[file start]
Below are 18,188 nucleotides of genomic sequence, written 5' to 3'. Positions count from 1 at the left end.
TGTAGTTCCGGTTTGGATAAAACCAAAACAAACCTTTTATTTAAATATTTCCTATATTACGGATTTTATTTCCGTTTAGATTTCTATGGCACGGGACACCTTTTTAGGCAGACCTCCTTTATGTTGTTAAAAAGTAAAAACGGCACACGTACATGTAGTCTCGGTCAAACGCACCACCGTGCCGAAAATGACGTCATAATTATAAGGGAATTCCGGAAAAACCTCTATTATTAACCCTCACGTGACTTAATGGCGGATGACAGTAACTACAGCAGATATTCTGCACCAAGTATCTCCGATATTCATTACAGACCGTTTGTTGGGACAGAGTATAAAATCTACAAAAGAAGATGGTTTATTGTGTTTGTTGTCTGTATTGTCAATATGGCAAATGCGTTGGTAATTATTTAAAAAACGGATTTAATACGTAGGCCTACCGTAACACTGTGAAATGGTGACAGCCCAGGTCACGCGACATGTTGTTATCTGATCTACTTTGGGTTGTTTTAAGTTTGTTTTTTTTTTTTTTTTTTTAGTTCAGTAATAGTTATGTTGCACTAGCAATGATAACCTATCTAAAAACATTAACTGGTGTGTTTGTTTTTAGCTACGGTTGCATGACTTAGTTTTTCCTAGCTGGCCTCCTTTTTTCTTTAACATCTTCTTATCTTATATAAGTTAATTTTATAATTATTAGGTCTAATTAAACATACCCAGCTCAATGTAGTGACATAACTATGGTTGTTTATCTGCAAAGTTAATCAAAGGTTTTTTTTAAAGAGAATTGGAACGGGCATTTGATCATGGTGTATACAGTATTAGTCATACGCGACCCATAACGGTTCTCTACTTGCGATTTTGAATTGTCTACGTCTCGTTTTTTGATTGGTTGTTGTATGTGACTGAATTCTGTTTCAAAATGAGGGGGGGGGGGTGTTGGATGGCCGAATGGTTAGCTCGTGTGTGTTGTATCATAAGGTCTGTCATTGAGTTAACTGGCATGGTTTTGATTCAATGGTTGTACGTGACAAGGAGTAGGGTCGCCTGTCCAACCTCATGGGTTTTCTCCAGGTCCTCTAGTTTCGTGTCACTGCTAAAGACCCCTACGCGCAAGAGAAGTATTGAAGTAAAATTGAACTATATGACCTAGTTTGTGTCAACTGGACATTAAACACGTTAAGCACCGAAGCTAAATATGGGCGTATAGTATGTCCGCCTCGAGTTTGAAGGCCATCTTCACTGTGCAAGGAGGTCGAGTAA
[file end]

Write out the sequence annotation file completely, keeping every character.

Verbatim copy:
Below are 18,188 nucleotides of genomic sequence, written 5' to 3'. Positions count from 1 at the left end.
TGTAGTTCCGGTTTGGATAAAACCAAAACAAACCTTTTATTTAAATATTTCCTATATTACGGATTTTATTTCCGTTTAGATTTCTATGGCACGGGACACCTTTTTAGGCAGACCTCCTTTATGTTGTTAAAAAGTAAAAACGGCACACGTACATGTAGTCTCGGTCAAACGCACCACCGTGCCGAAAATGACGTCATAATTATAAGGGAATTCCGGAAAAACCTCTATTATTAACCCTCACGTGACTTAATGGCGGATGACAGTAACTACAGCAGATATTCTGCACCAAGTATCTCCGATATTCATTACAGACCGTTTGTTGGGACAGAGTATAAAATCTACAAAAGAAGATGGTTTATTGTGTTTGTTGTCTGTATTGTCAATATGGCAAATGCGTTGGTAATTATTTAAAAAACGGATTTAATACGTAGGCCTACCGTAACACTGTGAAATGGTGACAGCCCAGGTCACGCGACATGTTGTTATCTGATCTACTTTGGGTTGTTTTAAGTTTGTTTTTTTTTTTTTTTTTTTAGTTCAGTAATAGTTATGTTGCACTAGCAATGATAACCTATCTAAAAACATTAACTGGTGTGTTTGTTTTTAGCTACGGTTGCATGACTTAGTTTTTCCTAGCTGGCCTCCTTTTTTCTTTAACATCTTCTTATCTTATATAAGTTAATTTTATAATTATTAGGTCTAATTAAACATACCCAGCTCAATGTAGTGACATAACTATGGTTGTTTATCTGCAAAGTTAATCAAAGGTTTTTTTTAAAGAGAATTGGAACGGGCATTTGATCATGGTGTATACAGTATTAGTCATACGCGACCCATAACGGTTCTCTACTTGCGATTTTGAATTGTCTACGTCTCGTTTTTTGATTGGTTGTTGTATGTGACTGAATTCTGTTTCAAAATGAGGGGGGGGGGGTGTTGGATGGCCGAATGGTTAGCTCGTGTGTGTTGTATCATAAGGTCTGTCATTGAGTTAACTGGCATGGTTTTGATTCAATGGTTGTACGTGACAAGGAGTAGGGTCGCCTGTCCAACCTCATGGGTTTTCTCCAGGTCCTCTAGTTTCGTGTCACTGCTAAAGACCCCTACGCGCAAGAGAAGTATTGAAGTAAAATTGAACTATATGACCTAGTTTGTGTCAACTGGACATTAAACACGTTAAGCACCGAAGCTAAATATGGGCGTATAGTATGTCCGCCTCGAGTTTGAAGGCCATCTTCACTGTGCAAGGAGGTCGAGTAA